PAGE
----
New York State Health Insurance Website Overloaded

By Sarah Matheson
Sarah Matheson
Sarah Matheson
Sarah Matheson covers the business of luxury for Epoch Times. Sarah has worked for media organizations in New Zealand, Australia, and the United States. She has a Bachelor of Arts in Anthropology, and graduated with merit from the Aoraki Polytechnic School of Journalism in 2005. Sarah is almost fluent in Mandarin Chinese. Originally from New Zealand, she now lives next to the Highline in Manhattan's most up-and-coming neighborhood, West Chelsea.
October 1, 2013 Updated: October 1, 2013

NEW YORK—The New York State of Health website received an “overwhelming response” on the morning of Oct. 1 and returned error pages as late as 2 p.m.

Some 2 million people visited the website in the first hour after it began accepting enrollment applications for health insurance.

Marci Natale, deputy director of the public affairs group at New York State Department of Health, said the number of visitors had caused long wait times for some users, with some who had difficulty logging in.

“But our technicians are actively working to reconfigure the system to address these issues,” Natale said via email.

A search function to find an in-person assistant was not working all morning.

The New York State of Health call center was taking calls to help customers with the enrollment process.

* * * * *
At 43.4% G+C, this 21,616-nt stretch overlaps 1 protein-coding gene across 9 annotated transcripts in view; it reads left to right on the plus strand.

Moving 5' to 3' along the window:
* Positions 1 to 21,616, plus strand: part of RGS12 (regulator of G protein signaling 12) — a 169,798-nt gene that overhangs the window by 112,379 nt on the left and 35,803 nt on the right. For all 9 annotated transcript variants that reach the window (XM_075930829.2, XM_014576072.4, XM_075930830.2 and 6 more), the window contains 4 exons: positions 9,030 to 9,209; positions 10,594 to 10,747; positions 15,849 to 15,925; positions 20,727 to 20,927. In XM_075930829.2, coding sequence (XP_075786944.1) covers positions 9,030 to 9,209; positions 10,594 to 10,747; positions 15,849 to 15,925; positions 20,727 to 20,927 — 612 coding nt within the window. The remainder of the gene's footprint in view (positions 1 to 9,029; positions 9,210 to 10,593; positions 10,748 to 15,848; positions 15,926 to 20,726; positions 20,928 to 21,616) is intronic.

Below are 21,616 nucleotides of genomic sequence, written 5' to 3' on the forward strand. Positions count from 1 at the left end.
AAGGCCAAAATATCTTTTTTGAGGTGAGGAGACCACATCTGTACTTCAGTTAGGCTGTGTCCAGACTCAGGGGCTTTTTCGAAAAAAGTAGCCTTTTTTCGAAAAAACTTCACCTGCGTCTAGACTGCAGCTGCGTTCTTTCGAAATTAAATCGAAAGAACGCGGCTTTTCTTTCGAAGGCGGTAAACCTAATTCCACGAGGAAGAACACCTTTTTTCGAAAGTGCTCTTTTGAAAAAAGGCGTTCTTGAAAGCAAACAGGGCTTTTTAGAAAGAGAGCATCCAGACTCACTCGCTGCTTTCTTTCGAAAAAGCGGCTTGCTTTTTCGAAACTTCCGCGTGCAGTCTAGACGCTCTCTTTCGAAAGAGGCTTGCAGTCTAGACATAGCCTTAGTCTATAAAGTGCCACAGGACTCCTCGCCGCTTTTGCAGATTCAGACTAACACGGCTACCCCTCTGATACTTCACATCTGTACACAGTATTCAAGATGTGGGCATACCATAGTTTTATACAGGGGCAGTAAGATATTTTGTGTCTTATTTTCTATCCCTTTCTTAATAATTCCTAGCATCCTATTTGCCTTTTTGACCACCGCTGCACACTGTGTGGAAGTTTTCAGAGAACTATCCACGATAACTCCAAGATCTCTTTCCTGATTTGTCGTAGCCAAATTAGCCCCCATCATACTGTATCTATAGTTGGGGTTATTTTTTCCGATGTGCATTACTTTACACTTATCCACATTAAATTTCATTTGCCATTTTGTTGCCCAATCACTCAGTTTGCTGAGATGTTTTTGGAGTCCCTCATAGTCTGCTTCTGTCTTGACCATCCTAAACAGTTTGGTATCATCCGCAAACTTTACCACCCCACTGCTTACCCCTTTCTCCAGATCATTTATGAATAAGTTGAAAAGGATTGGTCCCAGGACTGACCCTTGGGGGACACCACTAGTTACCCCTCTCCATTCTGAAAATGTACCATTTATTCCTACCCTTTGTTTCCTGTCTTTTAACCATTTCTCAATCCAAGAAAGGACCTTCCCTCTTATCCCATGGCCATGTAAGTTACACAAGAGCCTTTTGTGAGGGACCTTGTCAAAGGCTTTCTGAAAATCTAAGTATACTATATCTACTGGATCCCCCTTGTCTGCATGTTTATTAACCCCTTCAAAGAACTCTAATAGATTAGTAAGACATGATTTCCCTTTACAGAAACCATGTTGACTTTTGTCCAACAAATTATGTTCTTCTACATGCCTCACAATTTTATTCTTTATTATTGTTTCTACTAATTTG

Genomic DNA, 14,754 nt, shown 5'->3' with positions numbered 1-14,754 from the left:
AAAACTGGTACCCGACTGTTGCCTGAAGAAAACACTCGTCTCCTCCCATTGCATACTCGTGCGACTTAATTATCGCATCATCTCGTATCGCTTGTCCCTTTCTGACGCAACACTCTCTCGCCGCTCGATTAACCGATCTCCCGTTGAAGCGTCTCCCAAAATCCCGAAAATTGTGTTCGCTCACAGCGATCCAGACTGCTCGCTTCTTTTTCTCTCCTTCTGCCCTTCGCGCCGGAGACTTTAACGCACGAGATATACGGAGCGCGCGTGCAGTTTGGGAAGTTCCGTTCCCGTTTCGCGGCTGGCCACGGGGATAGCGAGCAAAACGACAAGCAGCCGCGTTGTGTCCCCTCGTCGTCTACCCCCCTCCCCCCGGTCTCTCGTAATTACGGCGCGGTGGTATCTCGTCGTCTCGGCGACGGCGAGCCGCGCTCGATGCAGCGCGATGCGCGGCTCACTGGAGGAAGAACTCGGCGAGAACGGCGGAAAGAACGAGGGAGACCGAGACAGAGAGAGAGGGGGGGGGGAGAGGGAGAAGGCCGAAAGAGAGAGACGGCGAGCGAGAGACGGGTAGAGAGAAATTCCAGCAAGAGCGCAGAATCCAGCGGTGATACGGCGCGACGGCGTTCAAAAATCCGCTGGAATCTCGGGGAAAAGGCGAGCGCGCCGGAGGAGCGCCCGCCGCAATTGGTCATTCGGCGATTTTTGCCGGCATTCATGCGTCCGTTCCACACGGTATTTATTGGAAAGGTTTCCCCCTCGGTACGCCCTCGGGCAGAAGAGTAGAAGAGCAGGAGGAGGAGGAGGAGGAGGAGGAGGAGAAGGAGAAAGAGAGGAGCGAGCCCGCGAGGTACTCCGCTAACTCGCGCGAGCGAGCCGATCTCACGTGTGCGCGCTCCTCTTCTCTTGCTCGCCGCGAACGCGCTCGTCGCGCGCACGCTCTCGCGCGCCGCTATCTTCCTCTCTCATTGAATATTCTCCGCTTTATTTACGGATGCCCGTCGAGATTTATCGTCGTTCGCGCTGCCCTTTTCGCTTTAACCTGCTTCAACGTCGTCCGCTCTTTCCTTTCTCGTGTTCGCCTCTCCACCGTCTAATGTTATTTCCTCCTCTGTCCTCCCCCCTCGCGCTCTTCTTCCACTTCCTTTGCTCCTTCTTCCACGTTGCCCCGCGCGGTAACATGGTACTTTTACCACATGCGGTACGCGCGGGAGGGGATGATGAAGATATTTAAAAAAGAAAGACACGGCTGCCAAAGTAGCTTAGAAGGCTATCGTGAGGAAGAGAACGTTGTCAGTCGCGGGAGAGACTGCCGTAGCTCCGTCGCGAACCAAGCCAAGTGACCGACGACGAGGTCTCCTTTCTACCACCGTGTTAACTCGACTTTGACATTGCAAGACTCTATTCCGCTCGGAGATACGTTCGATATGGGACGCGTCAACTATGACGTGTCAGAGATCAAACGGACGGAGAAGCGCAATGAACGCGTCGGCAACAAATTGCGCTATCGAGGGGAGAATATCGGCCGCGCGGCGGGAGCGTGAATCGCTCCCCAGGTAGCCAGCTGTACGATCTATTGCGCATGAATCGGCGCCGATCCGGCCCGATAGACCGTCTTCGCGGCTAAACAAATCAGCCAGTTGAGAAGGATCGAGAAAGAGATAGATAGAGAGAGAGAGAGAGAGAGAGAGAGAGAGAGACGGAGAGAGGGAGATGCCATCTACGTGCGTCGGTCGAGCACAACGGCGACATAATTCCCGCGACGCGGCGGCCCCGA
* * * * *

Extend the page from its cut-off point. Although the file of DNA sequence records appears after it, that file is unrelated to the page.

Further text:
Some pages intermittently returned errors as late as 2 p.m., including the page with information for individuals who want to enroll and the page providing information to employees that are covered through their employer.

“With a website providing so much data to so many people, we are working through these growing pains and are confident users will have better access to the site shortly,” Natale said.

Health insurance will be mandatory for all Americans under the Affordable Care Act beginning on Jan. 1, 2014. An estimated 1.1 million people in New York State are expected to enroll in health plans over the next three years through the website.

People without health insurance, may be subject to a fine from the IRS when they file taxes for 2014.

Sarah Matheson covers the business of luxury for Epoch Times. Sarah has worked for media organizations in New Zealand, Australia, and the United States. She has a Bachelor of Arts in Anthropology, and graduated with merit from the Aoraki Polytechnic School of Journalism in 2005. Sarah is almost fluent in Mandarin Chinese. Originally from New Zealand, she now lives next to the Highline in Manhattan's most up-and-coming neighborhood, West Chelsea.